The annexe roof travels folded over the roof of the camper, meaning no space is wasted storing it and no fiddling with high zips is required. You release it on the far side then bring it over and guide its sleeves over the horizontal poles. At this point you insert the third leg near the entry door and support it with a standing pole and guy rope.

The annexe can be deployed three ways. The first (‘quick mode’) involves now folding the loose corners into triangles and Velcro-ing them to the awning’s underside. The second has these corners unfolded and held up with standing poles. The third involves zipping on an optional 900mm extension and is probably your best bet in slanting rain. This space can then be enclosed with optional walls and heated with the optional external Webasto diesel heater fan.


A door hangs down to allow the stainless-steel kitchen to slide out. A shelf folds off the slide and supports itself against its side, offering 145cm by 35cm of prep space and revealing the three-burner Dometic cooktop and sink. Neither gas nor water need to be connected at point of use. There’s three hanging tabs for bin bags or tea towels.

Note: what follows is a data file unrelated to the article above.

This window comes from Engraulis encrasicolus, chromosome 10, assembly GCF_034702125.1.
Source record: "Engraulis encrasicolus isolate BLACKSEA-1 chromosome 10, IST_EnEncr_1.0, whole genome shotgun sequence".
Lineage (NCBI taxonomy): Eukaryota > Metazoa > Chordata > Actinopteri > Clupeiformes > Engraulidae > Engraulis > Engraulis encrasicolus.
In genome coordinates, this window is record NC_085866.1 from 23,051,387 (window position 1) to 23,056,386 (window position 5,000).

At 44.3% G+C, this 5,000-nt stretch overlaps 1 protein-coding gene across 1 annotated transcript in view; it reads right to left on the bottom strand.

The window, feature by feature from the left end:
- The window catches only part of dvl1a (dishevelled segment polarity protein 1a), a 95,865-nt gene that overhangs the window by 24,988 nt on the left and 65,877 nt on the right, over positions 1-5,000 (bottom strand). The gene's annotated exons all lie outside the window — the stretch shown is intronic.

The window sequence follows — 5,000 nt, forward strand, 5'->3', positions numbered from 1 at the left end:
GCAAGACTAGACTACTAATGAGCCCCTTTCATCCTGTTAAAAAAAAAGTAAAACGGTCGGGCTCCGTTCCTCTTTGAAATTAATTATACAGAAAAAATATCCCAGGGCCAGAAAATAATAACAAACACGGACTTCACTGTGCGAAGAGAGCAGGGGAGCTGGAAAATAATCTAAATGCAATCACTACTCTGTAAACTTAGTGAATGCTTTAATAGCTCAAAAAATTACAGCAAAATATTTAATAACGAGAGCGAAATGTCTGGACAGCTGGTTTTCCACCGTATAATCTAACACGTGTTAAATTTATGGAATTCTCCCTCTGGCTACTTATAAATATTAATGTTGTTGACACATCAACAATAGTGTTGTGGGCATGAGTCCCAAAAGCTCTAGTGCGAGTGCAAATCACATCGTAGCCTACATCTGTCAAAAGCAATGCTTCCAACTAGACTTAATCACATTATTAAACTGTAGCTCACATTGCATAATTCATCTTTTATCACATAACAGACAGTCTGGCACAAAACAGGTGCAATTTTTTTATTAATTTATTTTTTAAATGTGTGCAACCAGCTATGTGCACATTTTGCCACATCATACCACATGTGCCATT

A drawer extends off the slide’s end; two drawers extend out the front (at the cook), one with a cutlery tray; and an additional receptacle nestles by the sink. To the left of the slide-out pulls out a pantry the width of the camper.

The next panel over houses a huge fridge, a CFX 95L as seen. Above there’s a drawer half the width of the camper. The panel to the kitchen’s right drops down and holds at 90 degrees to extend working space and allow for quick clearing of the kitchen slide; within, there’s two power points to run a suitable appliance or appliances (such as a blender, egg-beater or certain coffee machines), and a drinking water tap.

The long pantry slide and fridge slide extend out into the space where the cook stands, meaning you are best off fetching all ingredients, then closing these slides to cook. That’s a trade-off for the compactness and doesn’t detract from the comfort and capacity of this quality kitchen.


As standard, the Raker features two 105Ah AGM batteries, but as we saw it, it featured 240Ah in lithium. Given the potential of this camper, it seems wise to take the longevity, increased useable charge, and faster recharging that lithium affords.

The batteries are charged via a 20A (or optional 40A) DC to DC Enerdrive charger by your alternator and the optional solar panels, and a 40A AC to DC Enerdrive charger when you have access to mains or a generator. So, whether you’re out bush or at a caravan park, you’ll have charging options, and you needn’t buy a separate AC to DC charger for charging when the camper is garaged.